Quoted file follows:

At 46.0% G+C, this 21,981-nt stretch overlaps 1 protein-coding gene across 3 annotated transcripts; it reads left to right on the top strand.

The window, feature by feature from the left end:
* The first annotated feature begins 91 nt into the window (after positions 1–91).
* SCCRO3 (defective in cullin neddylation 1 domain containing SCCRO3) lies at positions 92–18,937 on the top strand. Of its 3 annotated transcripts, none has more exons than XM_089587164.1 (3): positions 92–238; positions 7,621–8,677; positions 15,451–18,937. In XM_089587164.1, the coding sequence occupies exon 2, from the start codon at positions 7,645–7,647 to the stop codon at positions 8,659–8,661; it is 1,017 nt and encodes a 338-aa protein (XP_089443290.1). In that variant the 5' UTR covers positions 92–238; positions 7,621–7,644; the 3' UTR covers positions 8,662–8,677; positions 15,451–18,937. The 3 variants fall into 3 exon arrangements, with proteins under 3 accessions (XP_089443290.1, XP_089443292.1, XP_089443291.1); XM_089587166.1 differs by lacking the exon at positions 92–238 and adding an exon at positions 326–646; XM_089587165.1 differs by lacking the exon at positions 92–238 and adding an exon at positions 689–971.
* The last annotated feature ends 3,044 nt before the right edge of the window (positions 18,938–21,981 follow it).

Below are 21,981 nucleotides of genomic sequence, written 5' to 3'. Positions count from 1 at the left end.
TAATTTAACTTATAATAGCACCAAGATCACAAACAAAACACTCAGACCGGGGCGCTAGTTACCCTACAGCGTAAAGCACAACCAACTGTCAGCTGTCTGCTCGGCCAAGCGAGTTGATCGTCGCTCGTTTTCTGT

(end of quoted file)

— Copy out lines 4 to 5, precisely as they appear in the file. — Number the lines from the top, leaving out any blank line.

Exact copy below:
* SCCRO3 (defective in cullin neddylation 1 domain containing SCCRO3) lies at positions 92–18,937 on the top strand. Of its 3 annotated transcripts, none has more exons than XM_089587164.1 (3): positions 92–238; positions 7,621–8,677; positions 15,451–18,937. In XM_089587164.1, the coding sequence occupies exon 2, from the start codon at positions 7,645–7,647 to the stop codon at positions 8,659–8,661; it is 1,017 nt and encodes a 338-aa protein (XP_089443290.1). In that variant the 5' UTR covers positions 92–238; positions 7,621–7,644; the 3' UTR covers positions 8,662–8,677; positions 15,451–18,937. The 3 variants fall into 3 exon arrangements, with proteins under 3 accessions (XP_089443290.1, XP_089443292.1, XP_089443291.1); XM_089587166.1 differs by lacking the exon at positions 92–238 and adding an exon at positions 326–646; XM_089587165.1 differs by lacking the exon at positions 92–238 and adding an exon at positions 689–971.
* The last annotated feature ends 3,044 nt before the right edge of the window (positions 18,938–21,981 follow it).